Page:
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CHOOSING A TUTOR

homeworkSelecting a tutor can change lives, yet most of us don’t think about tutoring unless a student is struggling, and we often don’t consider much more than price. What we overlook is that the right tutor and the right type of tutoring can make a huge difference, both for students who are struggling to keep up, as well as for those who want to enrich their education and attend the best schools.

The four main considerations are the same whether the student is struggling or looking to get ahead, but the details of each are important when choosing the right approach.

  1. One-to-one private tutoring vs. centre or classroom based tutoring
    Group tutoring settings can be useful for students who are already independent learners, or those who want to do a quick brushing up on skills, but overall the one-to-one tutoring session gives a more personalized and adaptive approach that focuses on the specific skills the student needs to work on most.
    For the struggling student, confidence is almost always an issue and an impediment to learning. A student without confidence no longer asks questions to confirm understanding for fear of appearing incapable. This is difficult to correct in a group tutoring session. In fact, the student may feel even worse asking a question here because they would be confirming to themselves that they are the worst student in a group of struggling students!
    For the student who wants to excel, confidence is also important because this type of student must become fearless, knowing that trying (or asking) and failing, and learning how to recover, are part of the learning process.
  2. Tutor fit and connection
    Tutor “fit” is more than just about academic qualifications. It is about adapting teaching style to learning preferences and speed, building confidence, coaching in organization, time management and prioritization and creating a personal connection. Science says we learn better from people we like.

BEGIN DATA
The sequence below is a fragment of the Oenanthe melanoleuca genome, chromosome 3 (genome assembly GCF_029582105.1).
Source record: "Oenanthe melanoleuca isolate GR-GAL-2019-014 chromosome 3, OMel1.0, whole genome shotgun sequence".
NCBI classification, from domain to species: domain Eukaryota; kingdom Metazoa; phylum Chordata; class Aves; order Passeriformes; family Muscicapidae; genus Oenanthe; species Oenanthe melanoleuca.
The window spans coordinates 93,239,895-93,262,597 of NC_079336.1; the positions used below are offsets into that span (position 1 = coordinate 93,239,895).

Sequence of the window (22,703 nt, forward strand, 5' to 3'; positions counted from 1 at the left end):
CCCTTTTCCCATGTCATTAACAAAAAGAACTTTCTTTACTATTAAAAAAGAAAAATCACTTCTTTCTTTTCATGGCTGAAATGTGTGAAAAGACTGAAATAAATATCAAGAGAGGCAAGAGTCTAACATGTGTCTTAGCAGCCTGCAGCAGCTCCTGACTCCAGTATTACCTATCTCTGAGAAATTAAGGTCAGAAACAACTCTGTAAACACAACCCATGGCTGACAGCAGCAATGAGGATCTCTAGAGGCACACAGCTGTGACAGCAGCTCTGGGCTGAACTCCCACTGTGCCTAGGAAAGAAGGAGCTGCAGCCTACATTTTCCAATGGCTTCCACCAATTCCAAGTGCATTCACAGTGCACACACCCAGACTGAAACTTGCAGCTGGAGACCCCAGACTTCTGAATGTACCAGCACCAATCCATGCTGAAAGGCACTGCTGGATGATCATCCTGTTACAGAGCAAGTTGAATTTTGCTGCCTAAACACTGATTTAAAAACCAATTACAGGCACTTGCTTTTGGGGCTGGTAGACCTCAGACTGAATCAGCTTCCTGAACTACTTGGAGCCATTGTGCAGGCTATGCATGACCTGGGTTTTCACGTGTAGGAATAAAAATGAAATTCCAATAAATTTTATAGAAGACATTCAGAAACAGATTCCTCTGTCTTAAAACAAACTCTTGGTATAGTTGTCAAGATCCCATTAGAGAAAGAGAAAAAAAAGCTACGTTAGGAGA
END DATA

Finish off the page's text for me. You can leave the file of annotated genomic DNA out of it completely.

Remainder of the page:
The right tutor can help to motivate both the most discouraged student and the most gifted achieve their goals.
  3. Assessment process
    The assessment is the information gathering stage before tutoring starts that is required to match student, tutor and curriculum. It should include an academic assessment (to assess need and design curriculum), and a review of interests and personality with discussion of the student’s goals. Learning style assessments may also be useful.
    Based on the assessment results, a plan can be developed to meet the student’s goals with a tutor who can make the exercise fun, inspire confidence and cultivate the joy of independent learning.
  4. Supplementary curriculum and tutoring approach
    Curriculum is important whether you are catching up, or getting ahead. Tutors should come prepared with supplementary curriculum to support a student who has not understood or been motivated by what is being taught in school.
    If a tutor is only providing homework help, a struggling student may not learn prerequisite skills that might have been missed in previous grades, and it is hard to get ahead (or stay interested) if the tutor is just repeating what was done in class.
    Tutor BrightBy learning one-to-one how a student perceives their education, a resourceful tutor can adapt curriculum to fill knowledge gaps and build strong foundations for further learning.

Article provided by Tutor Bright – Oakville

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